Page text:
Working from home is rapidly becoming the new normal. For many of us, this new world of carrying out the day job from the kitchen table is a strange one. Remote working, self-isolation – these are terms that semantically at least are only one step away from loneliness and disconnection – particularly when our choice over where and how we work has been taken away.
So what can we do to make the best of this new landscape in the world of business? What is it important to keep in mind and how can we make sure that our performance isn’t limited, just because our movements are?
The joy of today’s technology means that even for the most technophobic among us, it is possible to connect with other people from the comfort of the sofa. There are loads of tools out there that support virtual meetings (e.g. Microsoft Teams, Skype, Zoom) as well as apps that enable us to speak face to face with other people. Keep in mind what happens when our ability to communicate is in some way limited – real communication is not just the words we say, but how we say it. This includes our tone of voice, our pitch, facial expressions, eye contact, use of pauses, gestures etc etc. Many of these are out of scope when we rely solely on email or messaging platforms (there’s a good reason emojis were invented ). So the risk here is that unless we make additional effort to connect – using the tools available to us – misunderstandings and unintended consequences abound.
It’s not enough for us to use our working from home time to diligently answer emails and attend conference calls and virtual meetings. In face to face situations, research shows that a major value add is what might be termed ‘filler’ contact. These are the niceties at the start of the day, the small talk at the coffee machine, the chance to make eye contact with someone to communicate your support for a decision, sharing a joke in the boardroom. With remote working, opportunities for deep, human connection within a business setting are far fewer. What this means is that our options for building rapport with stakeholders, with our clients and our teams are reduced. So too then are our opportunities to create the levels of understanding and trust needed to persuade and influence others in challenging times. Put additional energy into and attention on those you work with during this time. Take an interest. Ask questions, pick up the phone to talk, even when it’s not business critical. It’s time well spent.
No distractions, fewer meetings – a chance to focus in a way that you could only do if you had stayed late at work! So make the most of it. Carve out time to read that article you know is of interest, but you haven’t ever had chance to look at. Put your mind to the strategy paper that needs more than a cursory glance. Make the most of this time out of the daily grind and the commute to think smart, think future. Let your mind wander and see where it goes. A new working environment – and particularly one in which you have space to be creative can be extremely rich in terms of generating new ideas and getting things done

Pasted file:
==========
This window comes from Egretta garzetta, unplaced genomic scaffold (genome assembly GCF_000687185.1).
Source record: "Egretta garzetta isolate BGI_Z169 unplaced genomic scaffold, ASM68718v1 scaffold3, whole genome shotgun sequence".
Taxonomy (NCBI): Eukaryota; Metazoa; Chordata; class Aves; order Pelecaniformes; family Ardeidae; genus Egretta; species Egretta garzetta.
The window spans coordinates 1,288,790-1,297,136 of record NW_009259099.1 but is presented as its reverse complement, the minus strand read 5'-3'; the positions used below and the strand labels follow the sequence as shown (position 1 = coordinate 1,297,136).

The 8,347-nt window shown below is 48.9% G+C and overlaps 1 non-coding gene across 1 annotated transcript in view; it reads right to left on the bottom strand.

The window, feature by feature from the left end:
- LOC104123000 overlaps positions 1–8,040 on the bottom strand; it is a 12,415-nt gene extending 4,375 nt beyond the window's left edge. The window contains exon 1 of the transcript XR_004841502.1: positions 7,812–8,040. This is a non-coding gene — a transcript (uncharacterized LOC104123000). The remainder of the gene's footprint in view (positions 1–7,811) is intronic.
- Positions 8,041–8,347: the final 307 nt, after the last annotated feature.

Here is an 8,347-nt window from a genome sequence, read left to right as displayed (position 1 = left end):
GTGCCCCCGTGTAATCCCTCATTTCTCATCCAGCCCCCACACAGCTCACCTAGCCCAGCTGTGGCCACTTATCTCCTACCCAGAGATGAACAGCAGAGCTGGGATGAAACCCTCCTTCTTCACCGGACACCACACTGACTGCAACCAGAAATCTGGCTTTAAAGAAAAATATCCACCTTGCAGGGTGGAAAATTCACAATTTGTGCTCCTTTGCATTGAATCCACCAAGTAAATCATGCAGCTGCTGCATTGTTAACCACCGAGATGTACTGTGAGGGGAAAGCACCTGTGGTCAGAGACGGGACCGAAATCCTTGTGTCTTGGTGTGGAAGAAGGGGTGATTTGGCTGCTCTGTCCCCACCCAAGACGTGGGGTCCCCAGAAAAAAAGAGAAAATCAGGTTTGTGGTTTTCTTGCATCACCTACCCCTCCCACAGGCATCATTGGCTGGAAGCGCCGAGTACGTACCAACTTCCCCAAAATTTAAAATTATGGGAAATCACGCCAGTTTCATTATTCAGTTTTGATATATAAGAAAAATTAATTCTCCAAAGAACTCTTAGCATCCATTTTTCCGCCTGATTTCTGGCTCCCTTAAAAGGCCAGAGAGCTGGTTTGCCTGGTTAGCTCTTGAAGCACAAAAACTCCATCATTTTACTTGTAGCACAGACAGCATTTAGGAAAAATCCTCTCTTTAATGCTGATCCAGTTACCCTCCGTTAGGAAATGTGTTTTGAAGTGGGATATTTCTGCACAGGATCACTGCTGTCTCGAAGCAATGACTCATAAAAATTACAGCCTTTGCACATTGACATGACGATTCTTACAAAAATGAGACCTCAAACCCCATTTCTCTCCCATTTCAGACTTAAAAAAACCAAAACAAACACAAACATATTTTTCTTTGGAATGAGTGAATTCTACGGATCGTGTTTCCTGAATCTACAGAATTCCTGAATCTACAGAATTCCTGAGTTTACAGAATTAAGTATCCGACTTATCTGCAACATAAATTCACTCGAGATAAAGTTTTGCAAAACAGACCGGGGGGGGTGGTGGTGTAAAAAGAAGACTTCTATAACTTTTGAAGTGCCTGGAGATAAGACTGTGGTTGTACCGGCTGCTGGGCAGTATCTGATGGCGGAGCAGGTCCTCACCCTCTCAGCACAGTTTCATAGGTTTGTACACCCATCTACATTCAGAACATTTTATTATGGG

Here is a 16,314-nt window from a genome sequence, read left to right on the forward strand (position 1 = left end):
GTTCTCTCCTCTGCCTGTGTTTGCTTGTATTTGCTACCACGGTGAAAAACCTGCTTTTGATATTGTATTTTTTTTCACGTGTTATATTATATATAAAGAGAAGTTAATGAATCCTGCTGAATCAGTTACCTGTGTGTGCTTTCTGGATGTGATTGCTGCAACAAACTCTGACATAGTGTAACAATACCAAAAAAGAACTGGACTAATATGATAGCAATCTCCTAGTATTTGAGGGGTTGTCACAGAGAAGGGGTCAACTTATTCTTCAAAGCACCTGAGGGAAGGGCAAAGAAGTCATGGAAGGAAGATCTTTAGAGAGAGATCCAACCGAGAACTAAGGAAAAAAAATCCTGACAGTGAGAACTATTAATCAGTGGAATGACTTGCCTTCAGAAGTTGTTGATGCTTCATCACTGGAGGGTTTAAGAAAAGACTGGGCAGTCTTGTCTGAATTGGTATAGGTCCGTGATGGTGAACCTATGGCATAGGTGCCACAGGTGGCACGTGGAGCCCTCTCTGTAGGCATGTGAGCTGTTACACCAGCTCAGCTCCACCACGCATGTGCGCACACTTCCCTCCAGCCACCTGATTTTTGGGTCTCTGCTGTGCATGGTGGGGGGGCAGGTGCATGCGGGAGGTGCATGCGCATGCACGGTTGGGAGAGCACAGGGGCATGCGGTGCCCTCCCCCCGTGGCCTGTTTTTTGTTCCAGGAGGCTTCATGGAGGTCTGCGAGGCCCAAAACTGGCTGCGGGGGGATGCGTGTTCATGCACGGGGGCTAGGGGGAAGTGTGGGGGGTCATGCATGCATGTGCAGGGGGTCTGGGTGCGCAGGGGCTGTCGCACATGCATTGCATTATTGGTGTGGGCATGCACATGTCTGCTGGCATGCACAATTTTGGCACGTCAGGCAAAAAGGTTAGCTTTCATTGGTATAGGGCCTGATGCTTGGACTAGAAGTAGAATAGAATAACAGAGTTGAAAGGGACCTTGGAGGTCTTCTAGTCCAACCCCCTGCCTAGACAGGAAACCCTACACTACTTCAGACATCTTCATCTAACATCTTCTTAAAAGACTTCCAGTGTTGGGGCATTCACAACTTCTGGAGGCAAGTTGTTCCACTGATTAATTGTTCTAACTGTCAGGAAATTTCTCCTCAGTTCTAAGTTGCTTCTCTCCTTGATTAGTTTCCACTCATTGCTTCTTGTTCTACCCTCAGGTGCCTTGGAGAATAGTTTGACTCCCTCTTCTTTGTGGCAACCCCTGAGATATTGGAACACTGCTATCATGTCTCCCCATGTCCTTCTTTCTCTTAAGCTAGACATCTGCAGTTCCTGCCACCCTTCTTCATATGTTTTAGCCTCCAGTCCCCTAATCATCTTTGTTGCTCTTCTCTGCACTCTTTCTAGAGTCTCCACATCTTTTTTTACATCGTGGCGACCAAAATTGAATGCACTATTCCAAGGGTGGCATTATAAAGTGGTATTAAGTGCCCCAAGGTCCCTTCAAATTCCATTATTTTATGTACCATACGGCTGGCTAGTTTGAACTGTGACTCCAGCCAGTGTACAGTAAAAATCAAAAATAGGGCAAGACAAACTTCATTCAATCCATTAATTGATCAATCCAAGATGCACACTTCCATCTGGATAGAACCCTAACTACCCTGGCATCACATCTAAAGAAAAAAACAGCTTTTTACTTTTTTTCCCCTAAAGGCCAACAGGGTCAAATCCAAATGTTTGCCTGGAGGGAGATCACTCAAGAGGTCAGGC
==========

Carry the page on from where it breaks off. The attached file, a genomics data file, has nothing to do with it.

Research indicates that working in sessions of about 90 minutes puts us in tune with our natural ‘ultradian rhythm’. Tests carried out at Florida’s State University, by Professor K Anders Ericsson, show that working in these short, concerted bursts and taking time out in between sessions has a significant impact on our overall rates of productivity. Our brains like breaks. We grow from changing up what we are doing and giving ourselves time out. Go for a walk, make a hot drink, focus on a domestic task, meditate, read a newspaper, grab a snack. Whatever it is that constitutes a break away from your desk is as valuable as the time you spend at it. (And your back will thank you too!)
Reward yourself for a job well done and switch off when the day is done. It’s often tempting to carry on working into the evenings when we work from home and many regular remote workers report that they find it hard to call it day. There’s a clear boundary between the physical space of the office and our homes, and we need to recreate that psychologically speaking when we are at home. Set mindset boundaries and hold yourself accountable to them. If you able to shut the door on your work in your home office, then do so. If not, pack up the laptop and move it off the kitchen table. For many of us, the commute between work and home represents an opportunity to unwind and decompress from the busy-ness and the business of the day. You may want to develop some muscle memory around this when you are working at home. Something which signals, ‘that’s it, I’ve clocked off’. Maybe have a shower, put the PJS on, play a particular song. Whatever it is, if you do it most days, you will quickly come to associate this new logging off ritual with the end of the day and with a virtual – and well earned – pat on the back.